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Graphicool1

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woodchip

I've downloaded 'UBUNTU' from LastChip's link and am about to put it on a CD.

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Graphicool1

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Been there, done that.

If after I've looked at UBUNTU from the CD, I decide to install it on my PC. Will it be a clean install. In other words will I lose all my stuff? What I mean by that is, I have programs that need drivers etc from various Service Packs. So even if Windows isn't there, will the programs that need to, still be able to access the '.NET framework' etc?

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rawprawn

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Graphicool1, I know that like myself you like to try different things (Tinker) However I feel Ubuntu may not be for you. I tried it and gave up. I don't mean to deter you, but perhaps ask yourself Why? am I doing this.

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LastChip

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OK, let's try and make some sense of all this.

The way to maintain your data (which should be backed up anyway), is to use a live CD/DVD.

In my opinion, Ubuntu is not a good place to start, and none more so than the recent release. That release for all sorts of reasons is full of bugs. On some computers it will work with no problems, on others it won't even boot. You are not going to get a good impression in that scenario.

Your original choice of Linux Mint (in my view) was good. However, I'm not sure what you've downloaded and burned to CD/DVD. One of the options should have been; try Mint without making any changes to my computer. That is the Live CD/DVD. In other words, it runs directly from the CD/DVD, albeit at a slower speed than a full installation.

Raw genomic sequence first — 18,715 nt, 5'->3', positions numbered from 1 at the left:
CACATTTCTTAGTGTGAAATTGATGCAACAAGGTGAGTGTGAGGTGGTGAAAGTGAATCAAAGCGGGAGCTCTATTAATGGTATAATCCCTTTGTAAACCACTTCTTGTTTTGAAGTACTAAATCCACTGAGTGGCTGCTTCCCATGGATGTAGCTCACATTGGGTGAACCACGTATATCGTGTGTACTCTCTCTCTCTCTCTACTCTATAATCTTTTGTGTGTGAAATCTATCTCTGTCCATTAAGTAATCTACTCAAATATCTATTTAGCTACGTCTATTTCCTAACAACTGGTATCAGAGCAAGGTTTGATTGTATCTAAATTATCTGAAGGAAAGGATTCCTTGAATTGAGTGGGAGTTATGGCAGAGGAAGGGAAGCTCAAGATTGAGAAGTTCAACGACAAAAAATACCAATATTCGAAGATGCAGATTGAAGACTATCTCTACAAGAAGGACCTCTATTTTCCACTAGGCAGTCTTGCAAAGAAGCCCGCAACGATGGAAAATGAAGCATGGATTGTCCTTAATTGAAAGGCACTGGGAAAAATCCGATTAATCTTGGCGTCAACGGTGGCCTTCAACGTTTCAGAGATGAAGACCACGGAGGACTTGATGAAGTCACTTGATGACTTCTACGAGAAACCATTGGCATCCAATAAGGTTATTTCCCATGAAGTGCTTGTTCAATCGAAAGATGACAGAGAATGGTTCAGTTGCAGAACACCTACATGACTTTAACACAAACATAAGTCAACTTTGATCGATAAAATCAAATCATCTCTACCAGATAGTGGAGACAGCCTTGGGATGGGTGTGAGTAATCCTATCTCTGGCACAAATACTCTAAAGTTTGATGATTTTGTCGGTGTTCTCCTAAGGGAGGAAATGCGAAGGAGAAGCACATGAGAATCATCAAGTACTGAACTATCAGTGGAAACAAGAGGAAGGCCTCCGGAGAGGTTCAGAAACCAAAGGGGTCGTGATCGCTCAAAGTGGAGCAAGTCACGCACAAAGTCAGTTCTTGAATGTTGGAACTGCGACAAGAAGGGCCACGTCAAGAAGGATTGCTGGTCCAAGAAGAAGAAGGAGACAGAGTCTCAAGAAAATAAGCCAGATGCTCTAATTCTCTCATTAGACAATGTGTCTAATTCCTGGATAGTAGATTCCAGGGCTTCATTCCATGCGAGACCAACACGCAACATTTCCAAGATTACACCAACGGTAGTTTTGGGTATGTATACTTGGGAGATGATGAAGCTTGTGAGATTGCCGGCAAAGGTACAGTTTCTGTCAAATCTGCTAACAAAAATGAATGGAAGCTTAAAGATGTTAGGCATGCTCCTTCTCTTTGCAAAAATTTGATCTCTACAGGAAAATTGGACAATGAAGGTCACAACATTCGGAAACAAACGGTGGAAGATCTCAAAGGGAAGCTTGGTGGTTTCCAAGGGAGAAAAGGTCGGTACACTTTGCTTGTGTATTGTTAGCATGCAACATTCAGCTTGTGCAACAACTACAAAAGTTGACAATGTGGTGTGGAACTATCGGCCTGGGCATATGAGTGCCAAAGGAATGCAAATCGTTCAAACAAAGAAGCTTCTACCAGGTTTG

Potential problems.

What sort of computer specification are we dealing with?

Is there sufficient memory? You said the maximum it can take is 512MB, but has it got that?

What is the processor speed?

Does it have a CD drive, or a DVD drive? Is the drive working properly?

Some CD drives simply refuse to recognise a certain manufacturer of disks. Sometimes a simple change of disk manufacturer solves disk recognition problems.

The point is, you need to approach this in a disciplined manner to determine where the problem lays. In other words, try one thing at a time and rule that out. Only by following such a path, will we get to the bottom of what is causing your grief.

DippyGirl's suggestion of Puppy Linux could be an answer for you if your computer is really low powered. It runs remarkably well on very low system requirements. It is also an easy system (like Mint) for new users to get to grips with. In fact, I've run puppy in the past from a 2GB CF card!

You have many very good options, but at the risk of repeating myself, you need a systematic approach to implement one.